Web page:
In Estonia, as with many Eastern European countries, the native Pagan religion is entertwined with national pride. Conquerers from the medieval Teutonic Knights to the Soviet Union have tried to supress it.
Taaraism [native Paganism] went against the ways of Christianity and focused more upon the belief of nature. Because of the disbelief in Christianity, Estonians maintained a traditional culture of neo-Paganism that has continued to affect Estonian culture, beliefs and traditions to this day.
What I think might be happening can be explained by the good old 80-20 rule. Even if there is a “traditional culture of neo-Paganism” (Isn’t that a clash of adjectives?), at most only about 20 percent of people really care about the daily business of religion, while the rest, to use an old phrase, mainly want it when they are “hatched, matched, and dispatched” — and for festivals.
Despite Estonia’s well-maintained churches and other medieval tourist attractions, Estonia is considered to be one of the least religious countries in the world, with 78% of Estonians saying they do not use religion as part of their daily lives, according to the 2006-2011 Gallup polls.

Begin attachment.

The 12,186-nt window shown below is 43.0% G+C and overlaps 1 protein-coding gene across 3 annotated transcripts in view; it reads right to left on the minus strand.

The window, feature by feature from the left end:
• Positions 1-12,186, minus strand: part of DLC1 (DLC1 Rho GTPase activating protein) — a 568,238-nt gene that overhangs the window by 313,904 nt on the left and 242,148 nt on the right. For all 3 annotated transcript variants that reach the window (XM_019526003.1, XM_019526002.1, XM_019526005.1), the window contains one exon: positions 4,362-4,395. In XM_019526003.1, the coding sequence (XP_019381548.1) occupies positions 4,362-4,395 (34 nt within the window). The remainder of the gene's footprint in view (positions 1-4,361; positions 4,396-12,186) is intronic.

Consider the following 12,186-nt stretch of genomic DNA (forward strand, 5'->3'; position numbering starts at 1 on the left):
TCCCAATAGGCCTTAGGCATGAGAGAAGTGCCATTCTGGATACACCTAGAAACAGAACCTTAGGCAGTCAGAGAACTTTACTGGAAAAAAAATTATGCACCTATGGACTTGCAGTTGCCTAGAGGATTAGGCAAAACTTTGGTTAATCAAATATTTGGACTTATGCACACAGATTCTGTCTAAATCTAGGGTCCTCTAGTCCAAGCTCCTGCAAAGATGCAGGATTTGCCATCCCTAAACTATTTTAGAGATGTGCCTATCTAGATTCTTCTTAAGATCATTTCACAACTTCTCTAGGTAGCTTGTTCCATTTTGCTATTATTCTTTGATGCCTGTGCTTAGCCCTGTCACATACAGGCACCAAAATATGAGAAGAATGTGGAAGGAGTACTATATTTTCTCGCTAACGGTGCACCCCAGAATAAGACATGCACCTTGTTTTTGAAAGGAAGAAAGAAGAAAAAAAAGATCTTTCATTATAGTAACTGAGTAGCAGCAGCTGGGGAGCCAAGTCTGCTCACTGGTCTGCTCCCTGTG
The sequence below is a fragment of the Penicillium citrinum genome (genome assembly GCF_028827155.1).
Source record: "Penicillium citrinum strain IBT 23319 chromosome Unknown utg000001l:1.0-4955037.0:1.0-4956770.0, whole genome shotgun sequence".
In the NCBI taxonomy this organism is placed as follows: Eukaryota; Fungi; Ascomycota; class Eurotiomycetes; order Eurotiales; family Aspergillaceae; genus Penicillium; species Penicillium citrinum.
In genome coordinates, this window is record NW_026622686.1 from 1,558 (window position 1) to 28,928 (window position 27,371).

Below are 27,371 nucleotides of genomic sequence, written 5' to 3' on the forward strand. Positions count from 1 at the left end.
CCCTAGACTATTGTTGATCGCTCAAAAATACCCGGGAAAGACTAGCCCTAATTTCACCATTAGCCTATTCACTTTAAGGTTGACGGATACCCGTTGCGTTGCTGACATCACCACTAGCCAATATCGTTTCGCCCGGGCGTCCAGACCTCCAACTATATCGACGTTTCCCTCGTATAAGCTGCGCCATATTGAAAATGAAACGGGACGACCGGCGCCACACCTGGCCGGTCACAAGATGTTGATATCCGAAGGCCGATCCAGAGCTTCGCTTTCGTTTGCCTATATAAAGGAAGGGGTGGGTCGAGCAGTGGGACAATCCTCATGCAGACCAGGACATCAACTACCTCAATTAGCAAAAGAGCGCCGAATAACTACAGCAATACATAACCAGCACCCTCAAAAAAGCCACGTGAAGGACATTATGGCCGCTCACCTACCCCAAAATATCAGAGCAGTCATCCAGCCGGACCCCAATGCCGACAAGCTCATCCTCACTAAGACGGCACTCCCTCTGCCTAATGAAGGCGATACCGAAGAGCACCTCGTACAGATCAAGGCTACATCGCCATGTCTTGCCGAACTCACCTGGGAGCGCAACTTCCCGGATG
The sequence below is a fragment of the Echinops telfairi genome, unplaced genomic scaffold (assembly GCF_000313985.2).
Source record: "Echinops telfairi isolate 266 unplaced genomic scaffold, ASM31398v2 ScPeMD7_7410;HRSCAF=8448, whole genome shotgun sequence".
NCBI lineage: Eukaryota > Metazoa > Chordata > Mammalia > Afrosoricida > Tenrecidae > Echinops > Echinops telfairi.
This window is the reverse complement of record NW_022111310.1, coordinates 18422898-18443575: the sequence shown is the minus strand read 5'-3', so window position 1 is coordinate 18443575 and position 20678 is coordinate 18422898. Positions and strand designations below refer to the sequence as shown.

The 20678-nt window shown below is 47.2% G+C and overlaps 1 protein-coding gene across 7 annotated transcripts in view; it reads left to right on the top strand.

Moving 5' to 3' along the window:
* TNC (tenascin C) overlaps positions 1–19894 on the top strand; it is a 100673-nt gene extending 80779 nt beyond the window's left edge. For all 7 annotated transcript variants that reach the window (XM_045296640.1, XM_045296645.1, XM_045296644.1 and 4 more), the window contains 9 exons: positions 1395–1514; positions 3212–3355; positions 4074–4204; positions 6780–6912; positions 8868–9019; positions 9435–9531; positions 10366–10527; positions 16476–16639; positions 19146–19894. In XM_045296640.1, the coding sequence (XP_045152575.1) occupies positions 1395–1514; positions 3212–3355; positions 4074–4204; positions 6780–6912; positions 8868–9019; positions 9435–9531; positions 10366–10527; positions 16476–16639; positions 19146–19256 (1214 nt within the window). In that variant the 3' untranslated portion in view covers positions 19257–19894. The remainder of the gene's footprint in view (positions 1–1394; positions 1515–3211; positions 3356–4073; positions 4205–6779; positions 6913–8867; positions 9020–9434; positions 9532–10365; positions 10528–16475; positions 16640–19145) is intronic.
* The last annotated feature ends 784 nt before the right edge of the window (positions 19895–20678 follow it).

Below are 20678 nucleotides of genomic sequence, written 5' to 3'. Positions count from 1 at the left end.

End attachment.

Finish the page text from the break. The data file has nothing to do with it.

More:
This is the normal condition of humanity, when you leave people to their own devices and do not demand that they line up in neat rows every seven days (on Friday, Saturday, or Sunday) and say their prayers.
More from the article:
Those who had hoped Taaraism to become Estonia’s national religion during the first independence period in 1918-1940, saw their prospective success squashed by the Soviet occupation, as the atheistic and collective Soviet Union didn’t take any religion kindly, let alone a stand-alone national one, which would give too many independent ideas and thoughts.
Today, the population of Taara or Maausk followers is extremely small. However, according to the 2000 census, only 29% of the total Estonian population is at all religious, but in 2005, the Eurobarometer poll found that 54% believed in some spirit or external life force.